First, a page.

The Regional Determinants of Collective Action in the Era of American Resistance, Journal For and About Social Movements, forthcoming.

This study investigates the regional determinants of collective action in the era of “American
Resistance.” Drawing on a new dataset from “Count Love”—a machine learning tool that collects
data on protest events, timing, location, and number of attendees—we explore the regional
determinants of collective action in the first three years following President Trump’s election. In
particular, we investigate how socio-economic factors, political partisanship and demographic
composition of states affect the rate of protest events and protest participants. We also examine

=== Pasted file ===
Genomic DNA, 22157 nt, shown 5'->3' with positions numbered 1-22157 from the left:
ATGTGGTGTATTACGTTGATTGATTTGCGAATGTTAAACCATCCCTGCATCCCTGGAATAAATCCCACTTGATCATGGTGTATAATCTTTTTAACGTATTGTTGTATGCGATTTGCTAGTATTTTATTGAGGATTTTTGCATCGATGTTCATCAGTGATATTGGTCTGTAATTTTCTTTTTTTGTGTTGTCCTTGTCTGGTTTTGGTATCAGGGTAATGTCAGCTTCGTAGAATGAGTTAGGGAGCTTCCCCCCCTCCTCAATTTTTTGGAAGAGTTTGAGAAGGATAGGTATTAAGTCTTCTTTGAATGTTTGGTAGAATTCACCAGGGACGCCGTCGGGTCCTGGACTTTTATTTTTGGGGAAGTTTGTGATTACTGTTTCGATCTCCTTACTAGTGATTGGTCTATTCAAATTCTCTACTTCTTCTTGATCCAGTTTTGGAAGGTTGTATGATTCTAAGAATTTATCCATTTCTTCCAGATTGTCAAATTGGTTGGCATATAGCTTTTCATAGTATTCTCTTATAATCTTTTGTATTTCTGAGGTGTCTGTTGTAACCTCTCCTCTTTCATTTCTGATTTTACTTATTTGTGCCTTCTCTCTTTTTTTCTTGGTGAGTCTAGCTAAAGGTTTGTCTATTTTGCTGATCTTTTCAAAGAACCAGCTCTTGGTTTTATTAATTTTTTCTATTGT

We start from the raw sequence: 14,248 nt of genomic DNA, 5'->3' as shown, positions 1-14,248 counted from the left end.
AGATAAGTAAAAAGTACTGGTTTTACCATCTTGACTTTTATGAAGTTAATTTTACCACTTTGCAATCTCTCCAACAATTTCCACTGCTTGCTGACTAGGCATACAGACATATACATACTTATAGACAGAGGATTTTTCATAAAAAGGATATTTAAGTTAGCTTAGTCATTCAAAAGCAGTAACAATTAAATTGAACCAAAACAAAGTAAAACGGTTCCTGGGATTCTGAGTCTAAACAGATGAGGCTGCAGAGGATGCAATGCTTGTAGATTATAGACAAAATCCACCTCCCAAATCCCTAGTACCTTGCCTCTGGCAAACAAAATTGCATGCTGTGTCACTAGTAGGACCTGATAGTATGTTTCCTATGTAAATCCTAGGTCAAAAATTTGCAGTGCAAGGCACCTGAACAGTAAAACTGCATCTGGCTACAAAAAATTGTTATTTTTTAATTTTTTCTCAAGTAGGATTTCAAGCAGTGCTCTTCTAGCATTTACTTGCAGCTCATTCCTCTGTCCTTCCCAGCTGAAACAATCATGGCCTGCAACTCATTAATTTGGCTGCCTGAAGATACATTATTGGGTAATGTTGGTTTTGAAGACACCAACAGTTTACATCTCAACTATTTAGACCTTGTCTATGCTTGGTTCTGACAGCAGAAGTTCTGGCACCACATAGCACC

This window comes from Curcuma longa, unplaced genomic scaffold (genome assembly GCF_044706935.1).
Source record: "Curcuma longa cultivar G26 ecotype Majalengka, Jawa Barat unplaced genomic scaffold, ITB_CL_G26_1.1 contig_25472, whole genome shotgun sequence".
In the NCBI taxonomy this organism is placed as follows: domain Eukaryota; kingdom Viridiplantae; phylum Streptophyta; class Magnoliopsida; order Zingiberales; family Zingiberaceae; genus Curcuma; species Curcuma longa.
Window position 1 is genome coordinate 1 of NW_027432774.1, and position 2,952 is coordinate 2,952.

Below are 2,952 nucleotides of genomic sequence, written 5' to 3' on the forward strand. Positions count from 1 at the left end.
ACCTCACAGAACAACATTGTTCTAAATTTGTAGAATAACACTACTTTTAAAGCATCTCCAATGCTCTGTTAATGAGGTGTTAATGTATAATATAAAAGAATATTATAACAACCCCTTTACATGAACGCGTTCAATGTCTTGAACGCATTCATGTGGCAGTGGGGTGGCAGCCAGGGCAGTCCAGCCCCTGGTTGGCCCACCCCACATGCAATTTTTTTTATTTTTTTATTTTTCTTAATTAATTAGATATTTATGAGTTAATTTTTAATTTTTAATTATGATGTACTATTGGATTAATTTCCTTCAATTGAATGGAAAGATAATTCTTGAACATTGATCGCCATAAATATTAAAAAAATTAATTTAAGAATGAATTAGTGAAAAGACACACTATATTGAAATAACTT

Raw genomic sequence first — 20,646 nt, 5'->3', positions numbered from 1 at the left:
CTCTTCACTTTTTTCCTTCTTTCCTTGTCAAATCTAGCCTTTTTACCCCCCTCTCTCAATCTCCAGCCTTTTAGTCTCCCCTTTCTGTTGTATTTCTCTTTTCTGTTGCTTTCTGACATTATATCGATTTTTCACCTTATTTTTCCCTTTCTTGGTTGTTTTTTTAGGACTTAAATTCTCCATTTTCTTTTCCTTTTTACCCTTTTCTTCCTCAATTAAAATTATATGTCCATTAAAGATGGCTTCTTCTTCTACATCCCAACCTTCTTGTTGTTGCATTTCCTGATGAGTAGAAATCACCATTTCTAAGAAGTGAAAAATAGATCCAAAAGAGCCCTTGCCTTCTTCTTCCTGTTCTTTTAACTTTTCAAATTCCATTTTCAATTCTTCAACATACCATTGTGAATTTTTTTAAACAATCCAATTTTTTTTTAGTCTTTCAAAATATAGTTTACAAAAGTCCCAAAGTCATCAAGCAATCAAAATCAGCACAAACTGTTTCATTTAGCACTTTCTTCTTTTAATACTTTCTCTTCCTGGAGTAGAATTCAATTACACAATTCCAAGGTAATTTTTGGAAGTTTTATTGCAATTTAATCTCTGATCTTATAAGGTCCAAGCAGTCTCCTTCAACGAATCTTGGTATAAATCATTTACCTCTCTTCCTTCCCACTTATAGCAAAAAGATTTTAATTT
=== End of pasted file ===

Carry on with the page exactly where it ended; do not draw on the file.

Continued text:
the regional determinants of mass mobilization for specific causes, such as civil rights, anti-gun
violence, compassionate immigration policies, and climate change. Negative binomial regression
results demonstrate that states with higher economic growth, more democratic political
partisanship, and greater organizational capacity to police and contain mobilization witnessed
more protest events.

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